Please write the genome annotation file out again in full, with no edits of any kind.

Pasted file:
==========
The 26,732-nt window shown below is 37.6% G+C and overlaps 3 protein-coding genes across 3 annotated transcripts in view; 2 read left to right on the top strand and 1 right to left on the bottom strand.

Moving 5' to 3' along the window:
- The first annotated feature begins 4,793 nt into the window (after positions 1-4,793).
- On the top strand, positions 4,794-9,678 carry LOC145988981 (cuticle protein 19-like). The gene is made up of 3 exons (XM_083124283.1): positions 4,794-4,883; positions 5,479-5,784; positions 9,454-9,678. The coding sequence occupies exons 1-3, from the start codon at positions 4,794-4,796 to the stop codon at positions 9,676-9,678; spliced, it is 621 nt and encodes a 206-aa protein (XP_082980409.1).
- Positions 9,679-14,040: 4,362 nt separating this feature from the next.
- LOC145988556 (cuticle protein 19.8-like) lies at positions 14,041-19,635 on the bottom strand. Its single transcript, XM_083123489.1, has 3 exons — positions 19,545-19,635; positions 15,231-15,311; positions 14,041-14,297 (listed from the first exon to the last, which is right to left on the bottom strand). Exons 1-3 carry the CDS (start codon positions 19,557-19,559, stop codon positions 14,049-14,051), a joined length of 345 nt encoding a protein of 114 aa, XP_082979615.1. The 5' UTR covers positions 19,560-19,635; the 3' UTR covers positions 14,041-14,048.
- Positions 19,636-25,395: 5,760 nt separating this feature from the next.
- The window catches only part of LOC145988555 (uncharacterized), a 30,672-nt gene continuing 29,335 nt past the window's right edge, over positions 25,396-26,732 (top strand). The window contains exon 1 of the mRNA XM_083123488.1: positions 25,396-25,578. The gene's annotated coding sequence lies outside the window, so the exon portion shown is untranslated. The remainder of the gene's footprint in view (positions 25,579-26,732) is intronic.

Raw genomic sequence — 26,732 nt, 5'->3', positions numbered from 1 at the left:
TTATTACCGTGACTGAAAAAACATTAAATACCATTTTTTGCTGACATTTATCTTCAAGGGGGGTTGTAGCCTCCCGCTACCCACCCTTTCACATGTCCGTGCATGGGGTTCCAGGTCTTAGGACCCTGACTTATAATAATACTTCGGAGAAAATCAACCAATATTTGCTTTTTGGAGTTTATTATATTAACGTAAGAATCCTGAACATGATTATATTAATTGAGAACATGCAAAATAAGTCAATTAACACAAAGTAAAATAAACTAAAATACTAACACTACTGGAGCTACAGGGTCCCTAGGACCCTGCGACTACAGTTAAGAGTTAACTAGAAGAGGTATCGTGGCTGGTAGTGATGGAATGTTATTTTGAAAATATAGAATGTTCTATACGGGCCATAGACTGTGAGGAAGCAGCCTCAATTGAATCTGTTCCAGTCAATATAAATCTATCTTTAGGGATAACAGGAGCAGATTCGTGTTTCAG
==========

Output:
The 26,732-nt window shown below is 37.6% G+C and overlaps 3 protein-coding genes across 3 annotated transcripts in view; 2 read left to right on the top strand and 1 right to left on the bottom strand.

Moving 5' to 3' along the window:
- The first annotated feature begins 4,793 nt into the window (after positions 1-4,793).
- On the top strand, positions 4,794-9,678 carry LOC145988981 (cuticle protein 19-like). The gene is made up of 3 exons (XM_083124283.1): positions 4,794-4,883; positions 5,479-5,784; positions 9,454-9,678. The coding sequence occupies exons 1-3, from the start codon at positions 4,794-4,796 to the stop codon at positions 9,676-9,678; spliced, it is 621 nt and encodes a 206-aa protein (XP_082980409.1).
- Positions 9,679-14,040: 4,362 nt separating this feature from the next.
- LOC145988556 (cuticle protein 19.8-like) lies at positions 14,041-19,635 on the bottom strand. Its single transcript, XM_083123489.1, has 3 exons — positions 19,545-19,635; positions 15,231-15,311; positions 14,041-14,297 (listed from the first exon to the last, which is right to left on the bottom strand). Exons 1-3 carry the CDS (start codon positions 19,557-19,559, stop codon positions 14,049-14,051), a joined length of 345 nt encoding a protein of 114 aa, XP_082979615.1. The 5' UTR covers positions 19,560-19,635; the 3' UTR covers positions 14,041-14,048.
- Positions 19,636-25,395: 5,760 nt separating this feature from the next.
- The window catches only part of LOC145988555 (uncharacterized), a 30,672-nt gene continuing 29,335 nt past the window's right edge, over positions 25,396-26,732 (top strand). The window contains exon 1 of the mRNA XM_083123488.1: positions 25,396-25,578. The gene's annotated coding sequence lies outside the window, so the exon portion shown is untranslated. The remainder of the gene's footprint in view (positions 25,579-26,732) is intronic.

Raw genomic sequence — 26,732 nt, 5'->3', positions numbered from 1 at the left:
TTATTACCGTGACTGAAAAAACATTAAATACCATTTTTTGCTGACATTTATCTTCAAGGGGGGTTGTAGCCTCCCGCTACCCACCCTTTCACATGTCCGTGCATGGGGTTCCAGGTCTTAGGACCCTGACTTATAATAATACTTCGGAGAAAATCAACCAATATTTGCTTTTTGGAGTTTATTATATTAACGTAAGAATCCTGAACATGATTATATTAATTGAGAACATGCAAAATAAGTCAATTAACACAAAGTAAAATAAACTAAAATACTAACACTACTGGAGCTACAGGGTCCCTAGGACCCTGCGACTACAGTTAAGAGTTAACTAGAAGAGGTATCGTGGCTGGTAGTGATGGAATGTTATTTTGAAAATATAGAATGTTCTATACGGGCCATAGACTGTGAGGAAGCAGCCTCAATTGAATCTGTTCCAGTCAATATAAATCTATCTTTAGGGATAACAGGAGCAGATTCGTGTTTCAG